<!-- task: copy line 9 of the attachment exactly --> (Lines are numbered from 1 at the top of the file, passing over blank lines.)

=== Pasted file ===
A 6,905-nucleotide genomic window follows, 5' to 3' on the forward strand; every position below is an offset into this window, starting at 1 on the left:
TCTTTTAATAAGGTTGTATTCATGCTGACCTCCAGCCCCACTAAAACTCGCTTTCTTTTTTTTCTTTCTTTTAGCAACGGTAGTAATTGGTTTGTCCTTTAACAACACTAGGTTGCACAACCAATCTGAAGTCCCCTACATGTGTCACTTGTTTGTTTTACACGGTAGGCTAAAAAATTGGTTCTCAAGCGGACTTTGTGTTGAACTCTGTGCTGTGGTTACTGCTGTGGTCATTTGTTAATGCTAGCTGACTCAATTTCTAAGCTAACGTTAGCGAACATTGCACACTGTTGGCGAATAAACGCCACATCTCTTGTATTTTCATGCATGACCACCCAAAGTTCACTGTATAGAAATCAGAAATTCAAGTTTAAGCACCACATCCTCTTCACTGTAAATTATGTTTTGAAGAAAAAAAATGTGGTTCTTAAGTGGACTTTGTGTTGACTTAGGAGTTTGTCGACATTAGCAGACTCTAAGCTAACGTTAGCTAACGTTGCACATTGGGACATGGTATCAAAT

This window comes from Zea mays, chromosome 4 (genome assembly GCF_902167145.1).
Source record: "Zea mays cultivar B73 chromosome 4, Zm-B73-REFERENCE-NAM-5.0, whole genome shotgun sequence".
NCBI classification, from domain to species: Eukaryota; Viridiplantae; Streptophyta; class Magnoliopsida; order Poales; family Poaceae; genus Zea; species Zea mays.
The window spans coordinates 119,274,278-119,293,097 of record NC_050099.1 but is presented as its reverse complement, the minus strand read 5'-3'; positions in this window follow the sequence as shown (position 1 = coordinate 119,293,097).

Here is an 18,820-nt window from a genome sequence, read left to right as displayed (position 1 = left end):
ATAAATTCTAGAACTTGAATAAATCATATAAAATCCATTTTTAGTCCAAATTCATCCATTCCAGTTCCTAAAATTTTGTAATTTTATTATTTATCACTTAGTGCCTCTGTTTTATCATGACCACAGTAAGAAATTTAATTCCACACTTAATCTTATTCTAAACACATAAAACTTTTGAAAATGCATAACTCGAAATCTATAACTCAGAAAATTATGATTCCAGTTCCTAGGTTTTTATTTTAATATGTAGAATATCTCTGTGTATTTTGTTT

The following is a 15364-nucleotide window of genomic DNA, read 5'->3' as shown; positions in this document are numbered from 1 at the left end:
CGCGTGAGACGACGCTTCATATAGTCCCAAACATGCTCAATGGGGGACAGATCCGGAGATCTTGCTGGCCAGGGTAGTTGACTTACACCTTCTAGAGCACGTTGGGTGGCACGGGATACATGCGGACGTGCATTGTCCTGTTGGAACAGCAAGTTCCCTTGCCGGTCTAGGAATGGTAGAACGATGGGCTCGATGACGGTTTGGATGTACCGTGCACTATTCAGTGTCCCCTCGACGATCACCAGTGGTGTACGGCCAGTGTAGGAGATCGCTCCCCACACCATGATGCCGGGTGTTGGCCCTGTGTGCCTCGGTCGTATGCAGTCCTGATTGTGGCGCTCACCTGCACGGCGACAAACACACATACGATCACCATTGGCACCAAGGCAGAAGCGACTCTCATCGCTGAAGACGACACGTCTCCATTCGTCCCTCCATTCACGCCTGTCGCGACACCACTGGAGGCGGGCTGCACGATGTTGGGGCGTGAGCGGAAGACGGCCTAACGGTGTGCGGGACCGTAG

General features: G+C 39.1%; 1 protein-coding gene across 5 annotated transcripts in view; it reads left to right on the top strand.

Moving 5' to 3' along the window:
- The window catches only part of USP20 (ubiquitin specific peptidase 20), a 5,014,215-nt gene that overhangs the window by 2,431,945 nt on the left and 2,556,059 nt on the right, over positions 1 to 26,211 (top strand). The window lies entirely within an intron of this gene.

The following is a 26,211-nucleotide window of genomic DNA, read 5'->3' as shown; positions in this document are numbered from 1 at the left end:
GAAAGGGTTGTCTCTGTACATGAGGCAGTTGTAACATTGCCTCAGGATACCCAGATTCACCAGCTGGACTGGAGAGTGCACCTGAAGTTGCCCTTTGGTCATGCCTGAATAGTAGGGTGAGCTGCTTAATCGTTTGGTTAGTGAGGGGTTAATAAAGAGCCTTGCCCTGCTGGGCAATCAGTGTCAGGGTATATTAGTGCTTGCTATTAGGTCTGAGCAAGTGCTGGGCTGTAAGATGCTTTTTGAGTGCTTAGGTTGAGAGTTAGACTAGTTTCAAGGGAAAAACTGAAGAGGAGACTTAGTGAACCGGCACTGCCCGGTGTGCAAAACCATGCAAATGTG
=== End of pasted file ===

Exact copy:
The following is a 15364-nucleotide window of genomic DNA, read 5'->3' as shown; positions in this document are numbered from 1 at the left end: